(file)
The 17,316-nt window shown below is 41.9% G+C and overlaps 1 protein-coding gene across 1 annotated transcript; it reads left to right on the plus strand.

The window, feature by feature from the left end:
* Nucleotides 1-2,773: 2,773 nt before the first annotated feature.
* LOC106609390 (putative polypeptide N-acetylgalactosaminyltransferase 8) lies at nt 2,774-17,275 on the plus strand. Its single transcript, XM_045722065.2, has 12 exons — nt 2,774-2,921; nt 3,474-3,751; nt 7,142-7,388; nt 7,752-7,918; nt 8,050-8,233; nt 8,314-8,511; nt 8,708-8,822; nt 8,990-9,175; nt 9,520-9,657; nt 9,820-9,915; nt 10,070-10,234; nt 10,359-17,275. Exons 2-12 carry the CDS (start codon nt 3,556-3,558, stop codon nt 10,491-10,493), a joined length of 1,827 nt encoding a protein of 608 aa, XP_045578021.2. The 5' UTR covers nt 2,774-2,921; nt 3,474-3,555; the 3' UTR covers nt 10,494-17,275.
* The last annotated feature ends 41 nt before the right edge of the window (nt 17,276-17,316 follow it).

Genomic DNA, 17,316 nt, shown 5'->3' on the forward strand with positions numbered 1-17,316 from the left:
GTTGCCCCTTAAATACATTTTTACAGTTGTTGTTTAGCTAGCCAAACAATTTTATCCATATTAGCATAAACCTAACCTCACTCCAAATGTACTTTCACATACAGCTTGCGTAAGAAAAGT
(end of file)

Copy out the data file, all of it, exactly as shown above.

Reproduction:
The 17,316-nt window shown below is 41.9% G+C and overlaps 1 protein-coding gene across 1 annotated transcript; it reads left to right on the plus strand.

The window, feature by feature from the left end:
* Nucleotides 1-2,773: 2,773 nt before the first annotated feature.
* LOC106609390 (putative polypeptide N-acetylgalactosaminyltransferase 8) lies at nt 2,774-17,275 on the plus strand. Its single transcript, XM_045722065.2, has 12 exons — nt 2,774-2,921; nt 3,474-3,751; nt 7,142-7,388; nt 7,752-7,918; nt 8,050-8,233; nt 8,314-8,511; nt 8,708-8,822; nt 8,990-9,175; nt 9,520-9,657; nt 9,820-9,915; nt 10,070-10,234; nt 10,359-17,275. Exons 2-12 carry the CDS (start codon nt 3,556-3,558, stop codon nt 10,491-10,493), a joined length of 1,827 nt encoding a protein of 608 aa, XP_045578021.2. The 5' UTR covers nt 2,774-2,921; nt 3,474-3,555; the 3' UTR covers nt 10,494-17,275.
* The last annotated feature ends 41 nt before the right edge of the window (nt 17,276-17,316 follow it).

Genomic DNA, 17,316 nt, shown 5'->3' on the forward strand with positions numbered 1-17,316 from the left:
GTTGCCCCTTAAATACATTTTTACAGTTGTTGTTTAGCTAGCCAAACAATTTTATCCATATTAGCATAAACCTAACCTCACTCCAAATGTACTTTCACATACAGCTTGCGTAAGAAAAGT